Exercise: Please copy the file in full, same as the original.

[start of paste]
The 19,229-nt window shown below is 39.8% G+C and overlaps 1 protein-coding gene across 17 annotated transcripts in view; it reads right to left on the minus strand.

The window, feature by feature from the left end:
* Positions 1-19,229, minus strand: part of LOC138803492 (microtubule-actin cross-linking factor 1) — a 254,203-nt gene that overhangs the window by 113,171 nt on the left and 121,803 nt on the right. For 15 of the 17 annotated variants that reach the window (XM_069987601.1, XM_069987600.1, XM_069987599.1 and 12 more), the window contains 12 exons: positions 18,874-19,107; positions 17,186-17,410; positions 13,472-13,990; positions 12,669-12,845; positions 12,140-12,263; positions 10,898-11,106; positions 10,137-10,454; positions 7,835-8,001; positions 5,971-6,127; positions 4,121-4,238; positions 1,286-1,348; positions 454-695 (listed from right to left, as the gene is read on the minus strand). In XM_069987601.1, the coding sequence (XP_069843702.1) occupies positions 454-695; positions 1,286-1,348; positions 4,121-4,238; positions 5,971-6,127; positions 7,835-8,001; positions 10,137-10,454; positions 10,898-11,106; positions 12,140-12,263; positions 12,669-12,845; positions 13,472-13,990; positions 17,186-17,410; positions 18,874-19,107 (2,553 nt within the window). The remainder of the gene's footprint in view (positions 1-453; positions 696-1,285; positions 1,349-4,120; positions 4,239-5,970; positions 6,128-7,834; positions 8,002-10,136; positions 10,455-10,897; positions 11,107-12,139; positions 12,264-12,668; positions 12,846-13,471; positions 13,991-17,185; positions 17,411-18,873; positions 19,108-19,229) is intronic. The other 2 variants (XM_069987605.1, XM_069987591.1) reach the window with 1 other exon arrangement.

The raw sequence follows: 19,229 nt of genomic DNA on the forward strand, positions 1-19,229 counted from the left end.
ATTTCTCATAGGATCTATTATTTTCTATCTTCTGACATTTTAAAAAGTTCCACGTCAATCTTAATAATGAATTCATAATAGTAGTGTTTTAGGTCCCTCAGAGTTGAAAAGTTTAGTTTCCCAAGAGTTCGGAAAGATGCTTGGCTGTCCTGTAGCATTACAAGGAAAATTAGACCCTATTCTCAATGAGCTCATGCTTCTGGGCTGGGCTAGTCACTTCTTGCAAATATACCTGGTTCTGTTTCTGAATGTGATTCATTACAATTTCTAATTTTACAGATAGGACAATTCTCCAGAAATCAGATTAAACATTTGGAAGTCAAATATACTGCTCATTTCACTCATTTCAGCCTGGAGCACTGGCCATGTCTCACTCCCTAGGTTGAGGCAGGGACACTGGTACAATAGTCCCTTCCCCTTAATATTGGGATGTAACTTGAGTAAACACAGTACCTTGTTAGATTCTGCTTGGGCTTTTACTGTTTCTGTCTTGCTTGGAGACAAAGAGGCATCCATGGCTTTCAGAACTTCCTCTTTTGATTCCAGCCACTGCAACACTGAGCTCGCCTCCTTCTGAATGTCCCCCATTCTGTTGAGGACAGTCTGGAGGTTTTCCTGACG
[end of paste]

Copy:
The 19,229-nt window shown below is 39.8% G+C and overlaps 1 protein-coding gene across 17 annotated transcripts in view; it reads right to left on the minus strand.

The window, feature by feature from the left end:
* Positions 1-19,229, minus strand: part of LOC138803492 (microtubule-actin cross-linking factor 1) — a 254,203-nt gene that overhangs the window by 113,171 nt on the left and 121,803 nt on the right. For 15 of the 17 annotated variants that reach the window (XM_069987601.1, XM_069987600.1, XM_069987599.1 and 12 more), the window contains 12 exons: positions 18,874-19,107; positions 17,186-17,410; positions 13,472-13,990; positions 12,669-12,845; positions 12,140-12,263; positions 10,898-11,106; positions 10,137-10,454; positions 7,835-8,001; positions 5,971-6,127; positions 4,121-4,238; positions 1,286-1,348; positions 454-695 (listed from right to left, as the gene is read on the minus strand). In XM_069987601.1, the coding sequence (XP_069843702.1) occupies positions 454-695; positions 1,286-1,348; positions 4,121-4,238; positions 5,971-6,127; positions 7,835-8,001; positions 10,137-10,454; positions 10,898-11,106; positions 12,140-12,263; positions 12,669-12,845; positions 13,472-13,990; positions 17,186-17,410; positions 18,874-19,107 (2,553 nt within the window). The remainder of the gene's footprint in view (positions 1-453; positions 696-1,285; positions 1,349-4,120; positions 4,239-5,970; positions 6,128-7,834; positions 8,002-10,136; positions 10,455-10,897; positions 11,107-12,139; positions 12,264-12,668; positions 12,846-13,471; positions 13,991-17,185; positions 17,411-18,873; positions 19,108-19,229) is intronic. The other 2 variants (XM_069987605.1, XM_069987591.1) reach the window with 1 other exon arrangement.

The raw sequence follows: 19,229 nt of genomic DNA on the forward strand, positions 1-19,229 counted from the left end.
ATTTCTCATAGGATCTATTATTTTCTATCTTCTGACATTTTAAAAAGTTCCACGTCAATCTTAATAATGAATTCATAATAGTAGTGTTTTAGGTCCCTCAGAGTTGAAAAGTTTAGTTTCCCAAGAGTTCGGAAAGATGCTTGGCTGTCCTGTAGCATTACAAGGAAAATTAGACCCTATTCTCAATGAGCTCATGCTTCTGGGCTGGGCTAGTCACTTCTTGCAAATATACCTGGTTCTGTTTCTGAATGTGATTCATTACAATTTCTAATTTTACAGATAGGACAATTCTCCAGAAATCAGATTAAACATTTGGAAGTCAAATATACTGCTCATTTCACTCATTTCAGCCTGGAGCACTGGCCATGTCTCACTCCCTAGGTTGAGGCAGGGACACTGGTACAATAGTCCCTTCCCCTTAATATTGGGATGTAACTTGAGTAAACACAGTACCTTGTTAGATTCTGCTTGGGCTTTTACTGTTTCTGTCTTGCTTGGAGACAAAGAGGCATCCATGGCTTTCAGAACTTCCTCTTTTGATTCCAGCCACTGCAACACTGAGCTCGCCTCCTTCTGAATGTCCCCCATTCTGTTGAGGACAGTCTGGAGGTTTTCCTGACG